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​Dirty water blamed for fish kill at California hatchery


October 23, 2015
By Erich Luening

More than 150,000 Eagle Lake trout died at American River Hatchery during September after routine maintenance on a pipe caused a surge of dirty water to flood the facility. The surge of sludge caused a chiller to fail and, according to the California Department of Fish and Wildlife (CDFW), the fish died owing to rising temperatures in the hatchery water.

 “We already had less inventory than we wanted for this hatchery,” CDFW hatchery systems manager Bill Cox told The Sacramento Bee. “Now, if we lose those fish, that’s a big hit.”

 Officials speculated that the incident may have been exacerbated by a nearby dredging operation.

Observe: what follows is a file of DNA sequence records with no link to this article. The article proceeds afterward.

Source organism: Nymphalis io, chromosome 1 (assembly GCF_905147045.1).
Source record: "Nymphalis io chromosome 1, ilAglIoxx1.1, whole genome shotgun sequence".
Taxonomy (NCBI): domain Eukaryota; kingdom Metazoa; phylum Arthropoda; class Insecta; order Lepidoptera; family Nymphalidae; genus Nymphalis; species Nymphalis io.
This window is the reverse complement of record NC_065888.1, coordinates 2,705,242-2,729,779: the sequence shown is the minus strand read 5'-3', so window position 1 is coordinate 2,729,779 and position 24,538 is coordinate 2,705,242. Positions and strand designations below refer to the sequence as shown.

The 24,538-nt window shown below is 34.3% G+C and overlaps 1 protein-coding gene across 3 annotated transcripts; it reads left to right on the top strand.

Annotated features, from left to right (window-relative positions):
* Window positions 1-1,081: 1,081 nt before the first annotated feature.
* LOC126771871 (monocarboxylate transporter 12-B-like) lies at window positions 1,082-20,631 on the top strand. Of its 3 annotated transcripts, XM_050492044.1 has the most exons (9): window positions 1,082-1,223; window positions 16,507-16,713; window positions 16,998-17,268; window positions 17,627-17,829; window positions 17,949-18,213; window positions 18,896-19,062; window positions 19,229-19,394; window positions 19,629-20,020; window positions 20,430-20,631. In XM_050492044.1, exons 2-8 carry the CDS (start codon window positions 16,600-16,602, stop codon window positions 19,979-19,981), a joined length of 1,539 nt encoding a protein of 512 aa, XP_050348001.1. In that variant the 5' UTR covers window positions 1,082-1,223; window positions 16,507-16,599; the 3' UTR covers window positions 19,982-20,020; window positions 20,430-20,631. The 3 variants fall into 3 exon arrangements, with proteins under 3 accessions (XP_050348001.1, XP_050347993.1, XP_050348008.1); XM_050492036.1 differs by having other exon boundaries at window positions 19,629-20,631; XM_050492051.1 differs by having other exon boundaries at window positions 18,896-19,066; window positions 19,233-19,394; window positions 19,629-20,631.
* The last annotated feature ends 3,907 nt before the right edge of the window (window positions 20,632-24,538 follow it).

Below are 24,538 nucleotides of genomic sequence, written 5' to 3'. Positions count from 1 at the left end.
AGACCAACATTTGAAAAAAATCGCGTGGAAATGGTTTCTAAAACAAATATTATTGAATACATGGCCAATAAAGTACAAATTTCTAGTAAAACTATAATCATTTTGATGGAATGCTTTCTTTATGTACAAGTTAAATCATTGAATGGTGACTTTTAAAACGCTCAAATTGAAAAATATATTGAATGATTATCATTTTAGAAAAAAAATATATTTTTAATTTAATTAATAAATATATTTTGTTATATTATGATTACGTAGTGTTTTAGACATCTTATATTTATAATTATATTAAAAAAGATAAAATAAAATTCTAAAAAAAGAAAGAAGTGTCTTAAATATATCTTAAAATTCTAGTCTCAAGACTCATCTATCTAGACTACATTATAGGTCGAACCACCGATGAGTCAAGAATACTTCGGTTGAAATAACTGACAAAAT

The US Bureau of Reclamation, which owns the hatchery, was conducting maintenance on a pipe connected to the Nimbus Dam when some sort of failure occurred and allowed sludge from the pipe to flow into the hatchery. The thick substance clogged the hatchery’s cooling and filtration system, which caused the fish to overheat and suffocate in their holding ponds.

 The incident killed off more than 78% of the hatchery’s Eagle Lake trout and did minor damage to populations of Shasta and Lahontan cutthroat trout. Officials said that due to the fish kill, the hatchery will likely be unable to stock streams and lakes in the Sacramento region at an ideal level.

 “Additional losses are expected because of stress to the fish and continuing elevated water temperatures,” stated a press release from the CDFW.

 Last year, rainbow trout and steelhead were evacuated from two hatcheries on the American River amid concern California’s drought will cause the water to become too warm to sustain the fish. The chillers were brought in to prevent this from happening. Unfortunately when inundated with dirty sludge, these systems failed.

   – Erich Lueuning


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